I went to high school in a different Newtown (Pennsylvania). During my junior year, five sudden deaths cracked our confidence that tomorrow wouldn't be more horrific than today. The explosion of extinction was impossible to comprehend in our bucolic, privileged boarding-school world.
In November, President Kennedy was assassinated.
Three weeks later, my close friend Katie's mother died of a brain hemorrhage.
Eight weeks after that, my father died of a massive heart attack.
A month after that, the school librarian committed suicide.
A week after that, the 28-year-old wife of our favorite teacher also died of a brain hemorrhage.
In our 16-year-old way, we cleverly covered our bottomless grief with sarcasm, irony, and humor. I returned from my father's funeral to find a note that Katie had left on my pillow.
"Welcome to The Club," it said, inviting me to join her and her roommate, Lee, whose father had committed suicide a few years earlier, in a cynical game: We would ferret out the parental status of every student and give awards for people with the worst family situation--like the boy whose parents died and whose adoptive parents then got divorced. We "presented" the accolades secretly, of course, because those not in The Club didn't understand our pathetic, yet for us, life-sustaining "research." We named the school librarian "President-in-Absentia" of The Club.
Oh. I almost forgot. In June of that year, the three civil rights workers were murdered in Mississippi. The younger brother of one of them became a lifelong friend when he and I, and the following year, Katie, all went to Antioch College.
Nearly half a century has gone by since the founding of The Club and I still think about that string of deaths, especially my father's, almost every day.
It made me a first-responder to grief, showing up when friends have had to face the ultimate disappearing act, which I thought would make it easier when I had to confront the monumental loss of my husband, Jeff Stamps, eighteen months ago. I knew about death, I thought. I understood its dimensions, its contours, what to expect. I didn't. Each death leads into its own labyrinth of grief and I've had moments when I've thought I'd never find my way out.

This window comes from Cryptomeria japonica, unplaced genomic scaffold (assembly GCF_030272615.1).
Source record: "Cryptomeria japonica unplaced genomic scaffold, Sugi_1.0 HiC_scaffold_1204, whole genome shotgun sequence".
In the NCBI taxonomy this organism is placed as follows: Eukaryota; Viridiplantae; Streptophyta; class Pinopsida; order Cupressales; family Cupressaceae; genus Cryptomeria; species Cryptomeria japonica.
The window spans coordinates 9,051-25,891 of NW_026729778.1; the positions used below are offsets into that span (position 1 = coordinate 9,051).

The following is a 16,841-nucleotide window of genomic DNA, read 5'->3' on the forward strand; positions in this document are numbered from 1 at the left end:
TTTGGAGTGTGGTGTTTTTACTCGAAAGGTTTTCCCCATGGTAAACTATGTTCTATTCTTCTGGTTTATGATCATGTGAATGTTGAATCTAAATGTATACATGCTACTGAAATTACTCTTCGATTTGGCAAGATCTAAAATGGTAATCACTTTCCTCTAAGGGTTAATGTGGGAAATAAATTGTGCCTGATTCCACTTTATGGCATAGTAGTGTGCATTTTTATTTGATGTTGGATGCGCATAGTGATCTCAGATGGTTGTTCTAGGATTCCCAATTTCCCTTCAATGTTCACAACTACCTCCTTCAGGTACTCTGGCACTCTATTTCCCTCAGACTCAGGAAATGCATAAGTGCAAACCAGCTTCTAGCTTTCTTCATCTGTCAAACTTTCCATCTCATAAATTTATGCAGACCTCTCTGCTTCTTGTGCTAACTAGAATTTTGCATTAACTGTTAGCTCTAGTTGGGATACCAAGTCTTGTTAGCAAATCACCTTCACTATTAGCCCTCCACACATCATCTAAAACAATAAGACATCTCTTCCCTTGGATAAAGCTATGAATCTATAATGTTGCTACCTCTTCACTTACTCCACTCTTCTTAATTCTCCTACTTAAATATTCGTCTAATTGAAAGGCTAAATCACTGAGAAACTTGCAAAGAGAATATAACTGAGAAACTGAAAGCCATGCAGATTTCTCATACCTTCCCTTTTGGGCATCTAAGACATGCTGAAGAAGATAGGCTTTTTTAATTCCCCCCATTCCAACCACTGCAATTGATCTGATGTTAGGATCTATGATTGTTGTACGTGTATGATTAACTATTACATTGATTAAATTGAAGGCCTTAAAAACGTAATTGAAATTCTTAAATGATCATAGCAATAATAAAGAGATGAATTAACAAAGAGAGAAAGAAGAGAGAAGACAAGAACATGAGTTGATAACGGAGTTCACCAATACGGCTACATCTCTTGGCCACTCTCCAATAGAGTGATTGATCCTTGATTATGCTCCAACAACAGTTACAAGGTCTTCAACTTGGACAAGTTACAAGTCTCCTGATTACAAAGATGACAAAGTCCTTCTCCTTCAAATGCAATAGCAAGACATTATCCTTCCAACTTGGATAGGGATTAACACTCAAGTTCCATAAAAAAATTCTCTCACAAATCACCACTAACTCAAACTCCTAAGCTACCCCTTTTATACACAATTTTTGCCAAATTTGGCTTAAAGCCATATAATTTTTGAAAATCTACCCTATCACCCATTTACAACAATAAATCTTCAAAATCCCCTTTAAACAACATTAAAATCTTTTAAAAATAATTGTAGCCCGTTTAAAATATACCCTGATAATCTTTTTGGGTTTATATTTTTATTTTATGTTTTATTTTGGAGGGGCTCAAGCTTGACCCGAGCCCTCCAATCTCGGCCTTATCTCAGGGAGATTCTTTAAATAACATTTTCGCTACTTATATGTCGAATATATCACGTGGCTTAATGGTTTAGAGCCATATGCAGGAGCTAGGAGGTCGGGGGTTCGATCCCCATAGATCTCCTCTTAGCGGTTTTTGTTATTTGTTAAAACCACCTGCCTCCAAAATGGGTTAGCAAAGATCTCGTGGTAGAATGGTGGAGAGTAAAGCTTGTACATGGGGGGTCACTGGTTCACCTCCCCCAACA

Yet Jeff's death was so different from that string of deaths -- and the unspeakable agony of last Friday in Connecticut's Newtown--that it's nearly impossible to label them all as "death." Jeff's death was anticipated, not sudden, natural in the sense that it was cancer, not brain hemorrhages or suicides or, it's so hard to even type, the gunning down of little bundles of potential and joy, six and seven-year-olds (and the six adults, we can't forget them) who only went to school, not Mississippi.
Yet...and this is the reason for this post...the lifelong effect of these deaths, all of these deaths, can't be captured in a blog post or a memoir or a church service like the one I went to yesterday where the minister (like President Obama last night) read the names of all who died.
Living through the grief is a moment by moment thing, especially at the beginning, when those who survive are only barely present, only barely eating, only barely sleeping. It's a bit like they way people describe an Everest climb, I think -- after great struggle, you make it to base camp and think you can breathe, then have to drop down to catch your breath. You try to ascend again, then have to drop down even lower, gasping, thinking you'll never really breathe again.
People, trying to help, say stupid things to you like "it takes time" but the time-taking is precisely what is so excruciating. Here I'm reporting on my most recent experience. The beginning was indescribable, really, even if I appeared to be functioning, going to meetings, working, giving presentations. But when I was alone... I'll leave it there for now.
All of our hearts are in splinters for the families and friends of the murdered in Newtown--and there are some of us, too many of us, who know how long, steep, arduous, and sometimes hopeless the journey ahead is for the survivors. We, those of us not directly connected to Newtown, will remember but the magnitude of what's happened there is beyond measure for the families. Just one death, just five were gargantuan and everlasting.
As so many before me have said, you never get over such loss; you just get a bit more used to it. But that takes a very very very long time.
Don't leave them alone. Not now. Not a year from now. Not ever.